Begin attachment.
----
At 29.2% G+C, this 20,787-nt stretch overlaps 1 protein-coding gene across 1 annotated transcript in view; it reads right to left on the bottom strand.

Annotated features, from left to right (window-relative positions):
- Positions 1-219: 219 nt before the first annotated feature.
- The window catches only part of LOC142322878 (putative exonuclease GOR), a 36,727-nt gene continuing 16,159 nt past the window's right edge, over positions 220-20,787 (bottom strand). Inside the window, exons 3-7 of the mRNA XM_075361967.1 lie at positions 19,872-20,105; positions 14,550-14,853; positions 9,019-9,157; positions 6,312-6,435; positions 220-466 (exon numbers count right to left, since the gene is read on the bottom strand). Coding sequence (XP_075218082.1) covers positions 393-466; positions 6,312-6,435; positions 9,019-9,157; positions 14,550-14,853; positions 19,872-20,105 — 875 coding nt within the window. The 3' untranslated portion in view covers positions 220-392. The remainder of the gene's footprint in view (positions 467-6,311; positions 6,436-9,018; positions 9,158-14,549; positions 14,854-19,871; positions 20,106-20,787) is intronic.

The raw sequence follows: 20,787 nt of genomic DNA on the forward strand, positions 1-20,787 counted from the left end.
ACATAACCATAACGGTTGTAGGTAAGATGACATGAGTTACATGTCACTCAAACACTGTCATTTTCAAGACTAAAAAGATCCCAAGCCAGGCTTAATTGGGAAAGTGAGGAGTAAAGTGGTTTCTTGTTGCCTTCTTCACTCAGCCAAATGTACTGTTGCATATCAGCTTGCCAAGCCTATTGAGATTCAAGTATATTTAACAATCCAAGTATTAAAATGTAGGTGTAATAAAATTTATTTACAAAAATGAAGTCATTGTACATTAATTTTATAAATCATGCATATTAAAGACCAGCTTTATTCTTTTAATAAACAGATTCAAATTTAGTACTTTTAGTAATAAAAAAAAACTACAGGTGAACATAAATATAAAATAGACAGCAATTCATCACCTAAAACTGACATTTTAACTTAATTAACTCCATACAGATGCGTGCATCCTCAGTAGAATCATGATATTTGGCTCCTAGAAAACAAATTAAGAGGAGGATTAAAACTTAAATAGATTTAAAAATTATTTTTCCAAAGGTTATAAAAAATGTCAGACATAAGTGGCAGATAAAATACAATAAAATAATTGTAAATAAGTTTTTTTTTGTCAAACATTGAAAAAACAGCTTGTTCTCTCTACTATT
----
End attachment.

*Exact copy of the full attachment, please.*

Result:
At 29.2% G+C, this 20,787-nt stretch overlaps 1 protein-coding gene across 1 annotated transcript in view; it reads right to left on the bottom strand.

Annotated features, from left to right (window-relative positions):
- Positions 1-219: 219 nt before the first annotated feature.
- The window catches only part of LOC142322878 (putative exonuclease GOR), a 36,727-nt gene continuing 16,159 nt past the window's right edge, over positions 220-20,787 (bottom strand). Inside the window, exons 3-7 of the mRNA XM_075361967.1 lie at positions 19,872-20,105; positions 14,550-14,853; positions 9,019-9,157; positions 6,312-6,435; positions 220-466 (exon numbers count right to left, since the gene is read on the bottom strand). Coding sequence (XP_075218082.1) covers positions 393-466; positions 6,312-6,435; positions 9,019-9,157; positions 14,550-14,853; positions 19,872-20,105 — 875 coding nt within the window. The 3' untranslated portion in view covers positions 220-392. The remainder of the gene's footprint in view (positions 467-6,311; positions 6,436-9,018; positions 9,158-14,549; positions 14,854-19,871; positions 20,106-20,787) is intronic.

The raw sequence follows: 20,787 nt of genomic DNA on the forward strand, positions 1-20,787 counted from the left end.
ACATAACCATAACGGTTGTAGGTAAGATGACATGAGTTACATGTCACTCAAACACTGTCATTTTCAAGACTAAAAAGATCCCAAGCCAGGCTTAATTGGGAAAGTGAGGAGTAAAGTGGTTTCTTGTTGCCTTCTTCACTCAGCCAAATGTACTGTTGCATATCAGCTTGCCAAGCCTATTGAGATTCAAGTATATTTAACAATCCAAGTATTAAAATGTAGGTGTAATAAAATTTATTTACAAAAATGAAGTCATTGTACATTAATTTTATAAATCATGCATATTAAAGACCAGCTTTATTCTTTTAATAAACAGATTCAAATTTAGTACTTTTAGTAATAAAAAAAAACTACAGGTGAACATAAATATAAAATAGACAGCAATTCATCACCTAAAACTGACATTTTAACTTAATTAACTCCATACAGATGCGTGCATCCTCAGTAGAATCATGATATTTGGCTCCTAGAAAACAAATTAAGAGGAGGATTAAAACTTAAATAGATTTAAAAATTATTTTTCCAAAGGTTATAAAAAATGTCAGACATAAGTGGCAGATAAAATACAATAAAATAATTGTAAATAAGTTTTTTTTTGTCAAACATTGAAAAAACAGCTTGTTCTCTCTACTATT